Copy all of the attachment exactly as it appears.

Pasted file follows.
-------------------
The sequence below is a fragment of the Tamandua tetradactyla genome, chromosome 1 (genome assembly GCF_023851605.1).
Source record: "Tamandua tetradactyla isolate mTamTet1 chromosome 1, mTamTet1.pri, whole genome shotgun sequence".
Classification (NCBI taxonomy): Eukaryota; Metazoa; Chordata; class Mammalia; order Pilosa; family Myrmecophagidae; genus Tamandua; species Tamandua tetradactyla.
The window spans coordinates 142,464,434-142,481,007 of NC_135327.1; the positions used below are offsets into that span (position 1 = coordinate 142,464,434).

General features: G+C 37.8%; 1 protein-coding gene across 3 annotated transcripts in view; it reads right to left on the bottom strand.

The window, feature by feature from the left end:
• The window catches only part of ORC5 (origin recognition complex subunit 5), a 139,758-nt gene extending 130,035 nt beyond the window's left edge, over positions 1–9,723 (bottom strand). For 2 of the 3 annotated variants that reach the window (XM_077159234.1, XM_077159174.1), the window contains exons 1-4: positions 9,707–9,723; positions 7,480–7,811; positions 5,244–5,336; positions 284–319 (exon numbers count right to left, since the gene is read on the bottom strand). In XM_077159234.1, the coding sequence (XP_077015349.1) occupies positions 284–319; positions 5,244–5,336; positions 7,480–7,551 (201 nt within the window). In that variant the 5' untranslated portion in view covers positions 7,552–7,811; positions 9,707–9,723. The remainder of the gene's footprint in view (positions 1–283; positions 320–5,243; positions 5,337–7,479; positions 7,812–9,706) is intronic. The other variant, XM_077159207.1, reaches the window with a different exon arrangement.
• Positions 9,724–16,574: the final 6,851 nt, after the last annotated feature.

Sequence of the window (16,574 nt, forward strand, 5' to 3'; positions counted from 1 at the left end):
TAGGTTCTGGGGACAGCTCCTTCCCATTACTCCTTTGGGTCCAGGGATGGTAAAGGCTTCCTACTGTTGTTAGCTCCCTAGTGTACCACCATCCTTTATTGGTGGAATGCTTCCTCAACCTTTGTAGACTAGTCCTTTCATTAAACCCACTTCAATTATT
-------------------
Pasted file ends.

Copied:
The sequence below is a fragment of the Tamandua tetradactyla genome, chromosome 1 (genome assembly GCF_023851605.1).
Source record: "Tamandua tetradactyla isolate mTamTet1 chromosome 1, mTamTet1.pri, whole genome shotgun sequence".
Classification (NCBI taxonomy): Eukaryota; Metazoa; Chordata; class Mammalia; order Pilosa; family Myrmecophagidae; genus Tamandua; species Tamandua tetradactyla.
The window spans coordinates 142,464,434-142,481,007 of NC_135327.1; the positions used below are offsets into that span (position 1 = coordinate 142,464,434).

General features: G+C 37.8%; 1 protein-coding gene across 3 annotated transcripts in view; it reads right to left on the bottom strand.

The window, feature by feature from the left end:
• The window catches only part of ORC5 (origin recognition complex subunit 5), a 139,758-nt gene extending 130,035 nt beyond the window's left edge, over positions 1–9,723 (bottom strand). For 2 of the 3 annotated variants that reach the window (XM_077159234.1, XM_077159174.1), the window contains exons 1-4: positions 9,707–9,723; positions 7,480–7,811; positions 5,244–5,336; positions 284–319 (exon numbers count right to left, since the gene is read on the bottom strand). In XM_077159234.1, the coding sequence (XP_077015349.1) occupies positions 284–319; positions 5,244–5,336; positions 7,480–7,551 (201 nt within the window). In that variant the 5' untranslated portion in view covers positions 7,552–7,811; positions 9,707–9,723. The remainder of the gene's footprint in view (positions 1–283; positions 320–5,243; positions 5,337–7,479; positions 7,812–9,706) is intronic. The other variant, XM_077159207.1, reaches the window with a different exon arrangement.
• Positions 9,724–16,574: the final 6,851 nt, after the last annotated feature.

Sequence of the window (16,574 nt, forward strand, 5' to 3'; positions counted from 1 at the left end):
TAGGTTCTGGGGACAGCTCCTTCCCATTACTCCTTTGGGTCCAGGGATGGTAAAGGCTTCCTACTGTTGTTAGCTCCCTAGTGTACCACCATCCTTTATTGGTGGAATGCTTCCTCAACCTTTGTAGACTAGTCCTTTCATTAAACCCACTTCAATTATT